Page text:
How to,  Travel

Visiting Madrid with a baby: Travel tips from Spanish father and founder of AI Travel Planner

Dear Tony,

Today on the blog we welcome Andrés Martinez to share his tips for visiting Madrid. Andrés is the Founder and CEO of Speakspots, a Spain and European-focused AI Travel Planner. He has traveled to 100+ cities in Europe (50+ of them in Spain) and has 8+ years of experience in Product and Tech across Mastercard, Deloitte, and the startup space (Speakspots, Aiia). From solo, to couple, to baby-friendly trips, he has tried it all in terms of travel formats. After having experienced dozens of issues while traveling (due to bad planning or lack of time), he is now driven to create the ultimate AI travel planning tool to save you hours planning a trip, while preventing any inconvenience from ruining your trip due to bad planning.

We hope you find this guest post as valuable as we did:



I lived a total of 7 years in Madrid before I moved out to London in 2019. I recently came back to Madrid to spend a weekend with my wife and our baby, and even though we have been to Madrid a number of times before – this was the first time we came with a baby!

Based on my experience I will give you a few to-the-point tips for your next baby-friendly trip to Madrid. I will also recommend you what attractions to visit in Madrid with a baby, using a little bit of help from Speakspots WhatsApp travel assistant.


Avoid restaurants’ terraces

It is very tempting to sit on a terrace, especially if the weather is sunny. However, in Madrid it is legal to smoke in terraces. Furthermore, about 1 in 5 adults smoke according to Spain’s INE.

Therefore, it is highly probable that at least one of the people sitting in the table next to yours will be smoking. I talk from experience! I suggest you always book on the inside area of restaurants, to avoid any risks.


Move around in bus, rather than tube

Unfortunately, a significant number of tube stations in Madrid do not have a lift. As of September 2023, a total of 60 stations in Madrid didn’t have one.

Fortunately, buses are baby-friendly. It is easy to move onboard with the baby stroller, and perfectly legal to park it on the area reserved for wheelchairs. Remember to park the baby stroller opposed to the direction of travel and with the brake on.

However, I am going to provide you an itinerary that you can follow 100% on foot. And that can easily keep you busy for the whole weekend, if you take it easy with many relaxing cups of café con leche (like we did!).


My perfect baby-friendly itinerary for a weekend in Madrid

Palacio de Cristal inside El Retiro park

If you like long walks with a baby stroller and prefer to avoid any bus or taxis, you will love this itinerary. I suggest you follow Speakspots’ advice and start your day at the free-entry El Retiro park, where you can easily spend a morning with the baby. Make sure you don’t miss these two attractions inside the park: Estanque Grande and Palacio de Cristal.

From there, you are just 15 minutes by walk from Museo del Prado – the most popular museum in Madrid (and one of the top 20 museums in the world based in visitor volumes). You can have lunch nearby before going into the museum. I recommend the area of Antón Martín, nearby, to have lunch. There are plenty of good value-for-money traditional Spanish food restaurants in the area, at a reasonable budget.

You can spend the whole afternoon at Museo del Prado – it is just impossible to see everything at once. I have been there a few times, and never managed to see all of the artwork in one go. There are plenty of seating areas and rest rooms at the museum, which makes things easy for you and your baby.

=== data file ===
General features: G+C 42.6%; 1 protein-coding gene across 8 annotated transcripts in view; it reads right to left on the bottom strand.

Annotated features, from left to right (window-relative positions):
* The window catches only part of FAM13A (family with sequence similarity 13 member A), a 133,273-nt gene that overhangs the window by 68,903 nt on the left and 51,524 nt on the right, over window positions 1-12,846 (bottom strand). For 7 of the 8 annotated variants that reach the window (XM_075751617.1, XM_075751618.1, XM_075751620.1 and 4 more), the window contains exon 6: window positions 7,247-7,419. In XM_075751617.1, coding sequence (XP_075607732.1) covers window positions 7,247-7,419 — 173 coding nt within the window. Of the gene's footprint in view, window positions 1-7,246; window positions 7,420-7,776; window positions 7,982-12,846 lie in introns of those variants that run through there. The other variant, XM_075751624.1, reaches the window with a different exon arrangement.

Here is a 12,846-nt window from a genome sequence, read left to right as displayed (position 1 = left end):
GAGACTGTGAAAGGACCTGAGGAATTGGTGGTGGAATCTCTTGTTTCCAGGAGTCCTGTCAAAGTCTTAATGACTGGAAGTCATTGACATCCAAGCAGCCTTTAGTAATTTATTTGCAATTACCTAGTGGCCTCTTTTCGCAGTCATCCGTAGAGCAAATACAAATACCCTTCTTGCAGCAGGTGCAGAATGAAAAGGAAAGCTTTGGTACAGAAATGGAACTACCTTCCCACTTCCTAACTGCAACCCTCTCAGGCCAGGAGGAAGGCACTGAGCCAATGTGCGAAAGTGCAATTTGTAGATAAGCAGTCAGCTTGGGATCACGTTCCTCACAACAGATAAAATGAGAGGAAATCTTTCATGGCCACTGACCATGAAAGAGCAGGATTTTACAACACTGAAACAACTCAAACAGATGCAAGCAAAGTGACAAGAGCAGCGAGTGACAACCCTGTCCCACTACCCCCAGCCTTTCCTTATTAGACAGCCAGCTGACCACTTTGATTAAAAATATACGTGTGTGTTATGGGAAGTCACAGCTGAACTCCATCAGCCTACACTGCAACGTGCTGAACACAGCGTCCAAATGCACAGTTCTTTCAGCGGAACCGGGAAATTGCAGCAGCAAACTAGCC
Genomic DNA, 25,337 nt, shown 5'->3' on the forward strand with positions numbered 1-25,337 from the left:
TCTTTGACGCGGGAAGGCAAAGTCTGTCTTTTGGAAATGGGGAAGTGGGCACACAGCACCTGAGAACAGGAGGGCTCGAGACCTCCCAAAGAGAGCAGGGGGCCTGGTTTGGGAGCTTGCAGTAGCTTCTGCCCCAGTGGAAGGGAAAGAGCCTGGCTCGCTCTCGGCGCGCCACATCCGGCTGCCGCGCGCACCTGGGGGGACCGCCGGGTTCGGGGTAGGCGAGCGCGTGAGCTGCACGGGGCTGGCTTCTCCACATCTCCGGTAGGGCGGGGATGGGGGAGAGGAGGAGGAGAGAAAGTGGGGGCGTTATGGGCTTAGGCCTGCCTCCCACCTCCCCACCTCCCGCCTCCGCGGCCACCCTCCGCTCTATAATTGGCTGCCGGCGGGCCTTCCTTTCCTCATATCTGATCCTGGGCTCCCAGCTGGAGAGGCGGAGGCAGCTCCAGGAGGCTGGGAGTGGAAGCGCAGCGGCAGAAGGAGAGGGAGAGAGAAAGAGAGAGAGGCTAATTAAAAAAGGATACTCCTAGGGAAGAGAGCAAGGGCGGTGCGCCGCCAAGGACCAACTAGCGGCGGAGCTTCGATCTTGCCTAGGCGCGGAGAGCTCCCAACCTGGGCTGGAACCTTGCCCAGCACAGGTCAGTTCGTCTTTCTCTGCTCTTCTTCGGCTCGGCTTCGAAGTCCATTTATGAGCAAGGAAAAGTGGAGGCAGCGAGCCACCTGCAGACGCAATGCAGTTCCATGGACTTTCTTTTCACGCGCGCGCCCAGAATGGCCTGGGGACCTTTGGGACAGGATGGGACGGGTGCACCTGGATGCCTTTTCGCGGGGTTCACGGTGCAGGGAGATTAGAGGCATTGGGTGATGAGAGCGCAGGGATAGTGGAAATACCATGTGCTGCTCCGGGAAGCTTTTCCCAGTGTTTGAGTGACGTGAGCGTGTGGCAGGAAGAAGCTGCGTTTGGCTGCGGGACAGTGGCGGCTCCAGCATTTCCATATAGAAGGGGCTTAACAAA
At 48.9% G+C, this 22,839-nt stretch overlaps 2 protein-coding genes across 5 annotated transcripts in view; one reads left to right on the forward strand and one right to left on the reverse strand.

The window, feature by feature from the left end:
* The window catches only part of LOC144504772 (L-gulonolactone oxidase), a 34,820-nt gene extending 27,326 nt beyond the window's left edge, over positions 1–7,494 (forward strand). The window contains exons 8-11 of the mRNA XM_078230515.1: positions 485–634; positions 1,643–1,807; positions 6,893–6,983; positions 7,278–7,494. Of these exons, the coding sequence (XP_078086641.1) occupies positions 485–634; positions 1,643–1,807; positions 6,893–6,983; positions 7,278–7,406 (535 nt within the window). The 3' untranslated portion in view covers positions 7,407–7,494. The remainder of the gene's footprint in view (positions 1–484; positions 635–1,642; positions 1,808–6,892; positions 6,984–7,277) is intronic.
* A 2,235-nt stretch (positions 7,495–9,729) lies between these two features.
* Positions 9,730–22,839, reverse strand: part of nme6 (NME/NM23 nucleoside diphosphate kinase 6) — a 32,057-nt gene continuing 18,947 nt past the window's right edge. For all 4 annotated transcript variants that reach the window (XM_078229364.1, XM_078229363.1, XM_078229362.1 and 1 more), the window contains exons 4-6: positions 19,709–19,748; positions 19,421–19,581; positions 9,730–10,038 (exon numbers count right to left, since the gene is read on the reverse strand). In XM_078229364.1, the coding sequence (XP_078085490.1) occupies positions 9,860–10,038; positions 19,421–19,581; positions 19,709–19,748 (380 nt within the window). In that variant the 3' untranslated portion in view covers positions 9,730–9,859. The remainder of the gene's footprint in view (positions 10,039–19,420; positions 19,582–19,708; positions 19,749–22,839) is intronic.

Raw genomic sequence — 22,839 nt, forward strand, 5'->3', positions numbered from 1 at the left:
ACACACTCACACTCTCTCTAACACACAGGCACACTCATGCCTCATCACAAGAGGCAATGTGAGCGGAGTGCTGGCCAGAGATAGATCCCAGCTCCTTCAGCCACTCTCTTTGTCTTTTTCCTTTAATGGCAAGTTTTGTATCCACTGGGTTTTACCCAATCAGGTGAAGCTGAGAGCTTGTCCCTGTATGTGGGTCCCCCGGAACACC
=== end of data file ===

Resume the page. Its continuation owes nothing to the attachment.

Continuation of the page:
El Prado museum

On the second day, you can start the day at the Botanical Garden, to then walk North across Paseo del Prado, with a wide pedestrian area where it is easy to move with a baby stroller. Once you reach Puerta de Alcalá, you can turn left on Calle de Alcalá and then take Gran Vía. Both streets are wide and easy to move with a baby stroller.

I recommend that you either have lunch in Chueca or in Fuencarral area, which are nearby. You can access the area from Gran Vïa.

Puerta de Alcalá

Afterwards, you can go from Gran Vía to Plaza del Sol through Calle de Preciados o Calle del Carmen. Both are very nice streets, and wide. Once you reach Puerta del Sol, that area of Sol and the City Centre are a little bit more crowded and have very narrow pedestrian areas sometimes. You can still go, but you may not be able to move easily everywhere. I did manage, but it was sometimes a little bit stressful to get stuck.

If you still have some extra time, you can go back to Gran Vía and move North across Calle de Fuencarral. Another long and wide street, lovely to walk through with a baby stroller.

I am sure you will love your weekend at Madrid like we did. With such long walks and green areas, it is a great weekend choice – especially in Spring!


How can Speakspots help you plan your trip to Madrid?

If you do not want to spend hours planning your next trip to Madrid, why don’t you try Speakspots? You just have to answer 10 questions about travel dates and preferences and Speakspots will prepare a customized itinerary for you in less than a minute. Here you can plan your 3-day itinerary in Madrid.

Plus, you can activate a WhatsApp assistant for free that can help you clarify any other baby travel questions you still have after reading my post. For example, I asked Speakspots for the best area to stay in Madrid with a baby:

Speakspots’ itinerary planning algorithms are based on my own travel experience and are designed to find the optimal balance between conflicting optimization factors such as: distance optimization, value for money optimization, prioritize high-rated over low-rated attractions, and many more!

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